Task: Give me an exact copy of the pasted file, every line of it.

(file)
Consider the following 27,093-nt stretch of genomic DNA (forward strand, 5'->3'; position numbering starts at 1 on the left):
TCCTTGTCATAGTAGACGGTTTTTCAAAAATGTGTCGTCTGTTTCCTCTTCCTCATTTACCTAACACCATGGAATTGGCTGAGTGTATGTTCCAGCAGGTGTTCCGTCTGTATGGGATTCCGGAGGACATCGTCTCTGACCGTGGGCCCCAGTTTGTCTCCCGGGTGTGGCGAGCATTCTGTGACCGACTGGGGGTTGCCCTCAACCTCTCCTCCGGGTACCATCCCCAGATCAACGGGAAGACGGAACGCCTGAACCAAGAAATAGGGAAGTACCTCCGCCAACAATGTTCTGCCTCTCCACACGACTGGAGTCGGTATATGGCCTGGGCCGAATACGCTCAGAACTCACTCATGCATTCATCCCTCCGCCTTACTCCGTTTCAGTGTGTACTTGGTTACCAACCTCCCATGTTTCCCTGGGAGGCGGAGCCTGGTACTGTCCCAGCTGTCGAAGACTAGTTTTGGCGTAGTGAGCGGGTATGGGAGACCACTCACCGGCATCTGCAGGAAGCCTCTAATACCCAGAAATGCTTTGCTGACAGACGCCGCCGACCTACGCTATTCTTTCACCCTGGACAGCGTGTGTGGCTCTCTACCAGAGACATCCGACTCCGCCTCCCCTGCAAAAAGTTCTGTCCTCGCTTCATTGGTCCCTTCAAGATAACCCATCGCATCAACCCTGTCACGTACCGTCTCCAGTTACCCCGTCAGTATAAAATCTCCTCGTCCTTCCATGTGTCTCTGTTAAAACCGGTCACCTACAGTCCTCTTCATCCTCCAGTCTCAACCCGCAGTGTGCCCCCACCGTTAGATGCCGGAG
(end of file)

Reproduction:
Consider the following 27,093-nt stretch of genomic DNA (forward strand, 5'->3'; position numbering starts at 1 on the left):
TCCTTGTCATAGTAGACGGTTTTTCAAAAATGTGTCGTCTGTTTCCTCTTCCTCATTTACCTAACACCATGGAATTGGCTGAGTGTATGTTCCAGCAGGTGTTCCGTCTGTATGGGATTCCGGAGGACATCGTCTCTGACCGTGGGCCCCAGTTTGTCTCCCGGGTGTGGCGAGCATTCTGTGACCGACTGGGGGTTGCCCTCAACCTCTCCTCCGGGTACCATCCCCAGATCAACGGGAAGACGGAACGCCTGAACCAAGAAATAGGGAAGTACCTCCGCCAACAATGTTCTGCCTCTCCACACGACTGGAGTCGGTATATGGCCTGGGCCGAATACGCTCAGAACTCACTCATGCATTCATCCCTCCGCCTTACTCCGTTTCAGTGTGTACTTGGTTACCAACCTCCCATGTTTCCCTGGGAGGCGGAGCCTGGTACTGTCCCAGCTGTCGAAGACTAGTTTTGGCGTAGTGAGCGGGTATGGGAGACCACTCACCGGCATCTGCAGGAAGCCTCTAATACCCAGAAATGCTTTGCTGACAGACGCCGCCGACCTACGCTATTCTTTCACCCTGGACAGCGTGTGTGGCTCTCTACCAGAGACATCCGACTCCGCCTCCCCTGCAAAAAGTTCTGTCCTCGCTTCATTGGTCCCTTCAAGATAACCCATCGCATCAACCCTGTCACGTACCGTCTCCAGTTACCCCGTCAGTATAAAATCTCCTCGTCCTTCCATGTGTCTCTGTTAAAACCGGTCACCTACAGTCCTCTTCATCCTCCAGTCTCAACCCGCAGTGTGCCCCCACCGTTAGATGCCGGAG